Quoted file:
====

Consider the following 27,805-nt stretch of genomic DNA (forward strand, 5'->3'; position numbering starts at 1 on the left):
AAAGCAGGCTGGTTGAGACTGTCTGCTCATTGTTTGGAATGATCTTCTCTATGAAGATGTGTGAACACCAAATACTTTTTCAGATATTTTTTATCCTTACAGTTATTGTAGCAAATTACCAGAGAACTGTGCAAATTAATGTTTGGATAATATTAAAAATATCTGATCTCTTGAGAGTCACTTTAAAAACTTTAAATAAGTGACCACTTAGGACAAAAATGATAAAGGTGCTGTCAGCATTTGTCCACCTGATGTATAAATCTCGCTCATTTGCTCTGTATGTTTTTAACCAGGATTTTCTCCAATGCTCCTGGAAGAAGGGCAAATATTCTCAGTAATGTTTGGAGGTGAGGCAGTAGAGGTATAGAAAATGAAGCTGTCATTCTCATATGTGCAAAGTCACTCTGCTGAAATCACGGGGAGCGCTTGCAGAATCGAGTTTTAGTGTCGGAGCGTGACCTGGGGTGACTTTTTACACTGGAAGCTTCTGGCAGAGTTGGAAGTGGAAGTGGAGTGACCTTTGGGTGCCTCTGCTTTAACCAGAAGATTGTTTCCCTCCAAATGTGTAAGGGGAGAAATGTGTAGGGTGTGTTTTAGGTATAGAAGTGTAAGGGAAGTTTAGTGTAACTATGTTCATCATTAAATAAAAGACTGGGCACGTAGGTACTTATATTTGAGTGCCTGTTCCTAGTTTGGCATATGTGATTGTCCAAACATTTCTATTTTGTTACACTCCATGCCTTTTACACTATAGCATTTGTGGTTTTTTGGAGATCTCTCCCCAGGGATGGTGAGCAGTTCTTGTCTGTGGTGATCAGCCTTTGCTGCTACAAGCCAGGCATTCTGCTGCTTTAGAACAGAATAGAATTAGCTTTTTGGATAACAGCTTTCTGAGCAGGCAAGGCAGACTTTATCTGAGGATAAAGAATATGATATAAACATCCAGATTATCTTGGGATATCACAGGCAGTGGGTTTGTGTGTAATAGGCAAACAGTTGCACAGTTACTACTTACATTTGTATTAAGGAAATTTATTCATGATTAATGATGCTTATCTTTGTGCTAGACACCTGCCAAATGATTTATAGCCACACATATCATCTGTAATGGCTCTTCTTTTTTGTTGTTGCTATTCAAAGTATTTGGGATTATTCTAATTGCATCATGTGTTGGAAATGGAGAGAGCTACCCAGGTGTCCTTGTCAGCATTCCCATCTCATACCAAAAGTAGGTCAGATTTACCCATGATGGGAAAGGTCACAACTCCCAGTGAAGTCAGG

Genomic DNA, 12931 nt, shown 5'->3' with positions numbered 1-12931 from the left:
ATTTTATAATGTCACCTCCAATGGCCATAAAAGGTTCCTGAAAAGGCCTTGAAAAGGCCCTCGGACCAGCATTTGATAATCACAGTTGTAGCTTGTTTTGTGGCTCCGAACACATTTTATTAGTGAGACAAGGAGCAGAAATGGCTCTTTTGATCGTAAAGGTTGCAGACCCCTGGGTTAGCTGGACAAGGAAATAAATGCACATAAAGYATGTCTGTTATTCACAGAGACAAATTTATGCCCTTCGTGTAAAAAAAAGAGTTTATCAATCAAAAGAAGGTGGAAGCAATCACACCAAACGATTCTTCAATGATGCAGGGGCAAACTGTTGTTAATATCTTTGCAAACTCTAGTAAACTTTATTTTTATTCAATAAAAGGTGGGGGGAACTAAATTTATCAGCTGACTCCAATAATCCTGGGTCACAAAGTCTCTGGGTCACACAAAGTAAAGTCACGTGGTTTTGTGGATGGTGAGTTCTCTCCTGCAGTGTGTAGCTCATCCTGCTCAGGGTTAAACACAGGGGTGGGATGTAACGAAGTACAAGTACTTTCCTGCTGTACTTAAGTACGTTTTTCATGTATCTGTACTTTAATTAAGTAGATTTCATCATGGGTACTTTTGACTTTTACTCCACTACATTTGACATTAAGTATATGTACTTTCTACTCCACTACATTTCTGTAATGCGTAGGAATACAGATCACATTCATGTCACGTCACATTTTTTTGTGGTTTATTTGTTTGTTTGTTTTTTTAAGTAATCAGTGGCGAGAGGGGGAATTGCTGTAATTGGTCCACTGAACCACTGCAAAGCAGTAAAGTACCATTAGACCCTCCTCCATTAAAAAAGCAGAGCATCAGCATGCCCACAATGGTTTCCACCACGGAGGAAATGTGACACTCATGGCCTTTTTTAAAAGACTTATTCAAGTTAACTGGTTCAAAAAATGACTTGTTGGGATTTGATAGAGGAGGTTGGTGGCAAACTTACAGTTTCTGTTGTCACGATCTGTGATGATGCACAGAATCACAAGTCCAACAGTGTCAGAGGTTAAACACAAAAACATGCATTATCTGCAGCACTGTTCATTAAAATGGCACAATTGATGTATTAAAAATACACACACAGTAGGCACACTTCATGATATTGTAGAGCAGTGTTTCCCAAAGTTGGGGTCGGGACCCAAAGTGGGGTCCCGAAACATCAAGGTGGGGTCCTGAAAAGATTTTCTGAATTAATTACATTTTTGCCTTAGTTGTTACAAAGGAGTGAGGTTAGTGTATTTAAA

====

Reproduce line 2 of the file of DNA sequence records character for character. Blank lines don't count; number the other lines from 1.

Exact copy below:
AAAGCAGGCTGGTTGAGACTGTCTGCTCATTGTTTGGAATGATCTTCTCTATGAAGATGTGTGAACACCAAATACTTTTTCAGATATTTTTTATCCTTACAGTTATTGTAGCAAATTACCAGAGAACTGTGCAAATTAATGTTTGGATAATATTAAAAATATCTGATCTCTTGAGAGTCACTTTAAAAACTTTAAATAAGTGACCACTTAGGACAAAAATGATAAAGGTGCTGTCAGCATTTGTCCACCTGATGTATAAATCTCGCTCATTTGCTCTGTATGTTTTTAACCAGGATTTTCTCCAATGCTCCTGGAAGAAGGGCAAATATTCTCAGTAATGTTTGGAGGTGAGGCAGTAGAGGTATAGAAAATGAAGCTGTCATTCTCATATGTGCAAAGTCACTCTGCTGAAATCACGGGGAGCGCTTGCAGAATCGAGTTTTAGTGTCGGAGCGTGACCTGGGGTGACTTTTTACACTGGAAGCTTCTGGCAGAGTTGGAAGTGGAAGTGGAGTGACCTTTGGGTGCCTCTGCTTTAACCAGAAGATTGTTTCCCTCCAAATGTGTAAGGGGAGAAATGTGTAGGGTGTGTTTTAGGTATAGAAGTGTAAGGGAAGTTTAGTGTAACTATGTTCATCATTAAATAAAAGACTGGGCACGTAGGTACTTATATTTGAGTGCCTGTTCCTAGTTTGGCATATGTGATTGTCCAAACATTTCTATTTTGTTACACTCCATGCCTTTTACACTATAGCATTTGTGGTTTTTTGGAGATCTCTCCCCAGGGATGGTGAGCAGTTCTTGTCTGTGGTGATCAGCCTTTGCTGCTACAAGCCAGGCATTCTGCTGCTTTAGAACAGAATAGAATTAGCTTTTTGGATAACAGCTTTCTGAGCAGGCAAGGCAGACTTTATCTGAGGATAAAGAATATGATATAAACATCCAGATTATCTTGGGATATCACAGGCAGTGGGTTTGTGTGTAATAGGCAAACAGTTGCACAGTTACTACTTACATTTGTATTAAGGAAATTTATTCATGATTAATGATGCTTATCTTTGTGCTAGACACCTGCCAAATGATTTATAGCCACACATATCATCTGTAATGGCTCTTCTTTTTTGTTGTTGCTATTCAAAGTATTTGGGATTATTCTAATTGCATCATGTGTTGGAAATGGAGAGAGCTACCCAGGTGTCCTTGTCAGCATTCCCATCTCATACCAAAAGTAGGTCAGATTTACCCATGATGGGAAAGGTCACAACTCCCAGTGAAGTCAGG